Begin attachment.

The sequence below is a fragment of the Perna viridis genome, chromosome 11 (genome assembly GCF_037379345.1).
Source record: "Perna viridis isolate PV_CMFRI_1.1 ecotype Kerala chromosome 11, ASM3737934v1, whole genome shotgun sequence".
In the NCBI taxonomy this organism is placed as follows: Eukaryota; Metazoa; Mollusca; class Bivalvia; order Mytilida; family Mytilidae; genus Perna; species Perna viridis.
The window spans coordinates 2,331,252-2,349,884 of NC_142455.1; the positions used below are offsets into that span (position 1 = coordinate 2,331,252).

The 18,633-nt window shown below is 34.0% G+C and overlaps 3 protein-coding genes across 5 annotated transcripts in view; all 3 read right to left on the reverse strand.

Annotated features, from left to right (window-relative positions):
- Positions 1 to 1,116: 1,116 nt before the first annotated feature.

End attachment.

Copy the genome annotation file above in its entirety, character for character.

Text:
The sequence below is a fragment of the Perna viridis genome, chromosome 11 (genome assembly GCF_037379345.1).
Source record: "Perna viridis isolate PV_CMFRI_1.1 ecotype Kerala chromosome 11, ASM3737934v1, whole genome shotgun sequence".
In the NCBI taxonomy this organism is placed as follows: Eukaryota; Metazoa; Mollusca; class Bivalvia; order Mytilida; family Mytilidae; genus Perna; species Perna viridis.
The window spans coordinates 2,331,252-2,349,884 of NC_142455.1; the positions used below are offsets into that span (position 1 = coordinate 2,331,252).

The 18,633-nt window shown below is 34.0% G+C and overlaps 3 protein-coding genes across 5 annotated transcripts in view; all 3 read right to left on the reverse strand.

Annotated features, from left to right (window-relative positions):
- Positions 1 to 1,116: 1,116 nt before the first annotated feature.